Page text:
Flights Attendance

Flights Attendance

Midsummer in New Haven has its benefits: more abundant parking, easier restaurant reservations. But those same perks are indications of a tough season for downtown merchants.

Driving more traffic to local businesses at a slow time was the impetus 10 years ago for the creation of Flights of Fancy, now billed as “New Haven’s premier shopping, wine and food crawl,” a highly anticipated semiannual event. July’s edition took off with a sold-out crowd of 400 swarming The Study at Yale starting at 4:30 on a Thursday afternoon to collect swag bags and wine glasses, enter a raffle, toast the start of the evening with a taste of Prosecco and a snack from Garden Catering and pose in a makeshift photo booth before hitting the pavement.

The concept is simple: merchants throughout downtown open their doors and serve up tastes of wine curated by The Wine Thief and small bites from local restaurants while showcasing their own wares. Participants pick up a map at the start, plot their course and head out post-work with friends to be part of the scene.

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“You think you’re not going to shop, but you do,” an experienced participant advised me as the party started in a back room at The Study. “You can’t help it!” Her prediction was borne out not only in my own party of two but among others traveling the streets with distinctive sky blue Flights of Fancy bags over their shoulders. “Is this a gift, or is it for you?” a cashier at Ten Thousand Villages asked one participant, who answered honestly, “I don’t know!” Like other venues, the shop was offering a discount on the evening’s purchases.

Designer Neville Wisdom was on hand at his Chapel Street boutique, answering questions about his beautiful line of summer clothing in muted solid colors. Likewise, artisan Derek Simpson watched from the wings as a crowd browsed at Derek Simpson Goldsmith. At Merwin’s Art Shop, where the walls are covered floor-to-ceiling with framed originals and prints ranging from New Haven landscapes to botanical still lifes to Japanese-style works, the assistant manager said Flights of Fancy is less a moneymaker than an opportunity to get exposure so people are aware of the shop and will think of coming back next time they need something framed or are looking for a special print.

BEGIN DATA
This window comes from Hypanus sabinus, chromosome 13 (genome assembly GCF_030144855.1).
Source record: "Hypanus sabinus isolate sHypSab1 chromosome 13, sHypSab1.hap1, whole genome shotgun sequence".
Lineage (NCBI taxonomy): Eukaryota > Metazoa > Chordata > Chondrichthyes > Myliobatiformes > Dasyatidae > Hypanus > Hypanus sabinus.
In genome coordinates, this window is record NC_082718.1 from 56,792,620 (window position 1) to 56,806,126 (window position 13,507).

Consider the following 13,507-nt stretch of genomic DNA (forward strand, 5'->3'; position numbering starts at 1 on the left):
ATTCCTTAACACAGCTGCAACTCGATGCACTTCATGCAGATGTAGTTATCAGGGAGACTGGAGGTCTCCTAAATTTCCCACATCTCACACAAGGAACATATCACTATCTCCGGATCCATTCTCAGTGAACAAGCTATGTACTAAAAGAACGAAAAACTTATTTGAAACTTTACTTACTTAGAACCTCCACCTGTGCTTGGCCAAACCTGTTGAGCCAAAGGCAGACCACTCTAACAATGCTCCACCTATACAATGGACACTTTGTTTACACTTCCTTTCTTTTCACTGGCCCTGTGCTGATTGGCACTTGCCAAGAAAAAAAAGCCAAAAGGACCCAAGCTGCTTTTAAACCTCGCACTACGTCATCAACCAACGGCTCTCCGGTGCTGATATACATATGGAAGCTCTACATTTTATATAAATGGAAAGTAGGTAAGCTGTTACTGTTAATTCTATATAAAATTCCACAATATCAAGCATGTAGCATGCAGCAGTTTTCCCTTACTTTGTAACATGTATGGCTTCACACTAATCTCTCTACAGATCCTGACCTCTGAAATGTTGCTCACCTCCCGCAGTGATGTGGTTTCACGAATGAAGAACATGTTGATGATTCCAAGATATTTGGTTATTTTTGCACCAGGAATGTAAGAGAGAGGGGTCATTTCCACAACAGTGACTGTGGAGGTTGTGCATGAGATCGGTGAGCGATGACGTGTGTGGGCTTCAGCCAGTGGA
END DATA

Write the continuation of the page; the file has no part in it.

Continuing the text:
But as far as attendees are concerned, Flights of Fancy is first and foremost about the flights—of wine, that is. Tastings were offered in many shops, ranging from a tempranillo and a Bordeaux to several rosés to the lightest of summer whites. The Wine Thief curates the selection, with an eye toward “high value, low price points” from around the world, says Win Davis, director of the Town Green Special Services District, which sponsors the event along with the Broadway Merchants Association. “They’re so well-schooled in choosing wines that every flight is different.” The evening ends at The Wine Thief, where case discounts are available for all of the wines served.

Where there’s not wine, there’s food. At Patagonia, we tried bhel puri, a savory snack from nouveau Indian spot Sherkaan, and at Ten Thousand Villages, we enjoyed meatballs served in San Marzano tomato sauce with caramelized onions from Basta Trattoria. But our personal favorite was heirloom farro salad with balsamic reduction, scallions and goat cheese by Tarry Lodge, whose executive chef was on hand at L. L. Bean to regale us with stories.

The next Flights of Fancy will take off in January. Last year, Davis says, the winter event drew a crowd despite pouring rain in the hours before it. People can sign up online for the district’s newsletter for future information. In the meantime, Town Green District has more tricks up its sleeve, including Thursday and Friday summer happy hours in Temple Plaza and, as a sponsor, New Haven Cocktail Week, running August 18 to 24. In the fall, the nighttime street fair New Haven Night Market, which typically draws a crowd of thousands, returns on October 4, with local vendors and entertainment joining Artspace to celebrate the opening night of City-Wide Open Studios.

But it’s Flights of Fancy, whose return should happen some time in winter, that has run the longest, beginning with its original organizer, The Shops at Yale. It does a good job of drawing a crowd from outside downtown, says Francesca Vignola, events and communications coordinator for Town Green District. At The Wine Thief at the end of July’s evening, she watched strangers meet and share recommendations about their wine choices and where they planned to go for dinner afterward—an unofficial part of the evening’s lineup. “It’s definitely fun, this being the final stop for everyone,” she said from her perch on a stool beside the register. “Everyone just talks to each other and compliments each other’s wine selections.” It didn’t hurt that Insomnia Cookies was there with a selection of soft, gooey cookies to kick tired feet back into gear.

Outside the wine shop, those ubiquitous blue bags were spreading out into the evening.

Flights of Fancy
Organized by Town Green Special Services District

Written and photographed by Kathy Leonard Czepiel.

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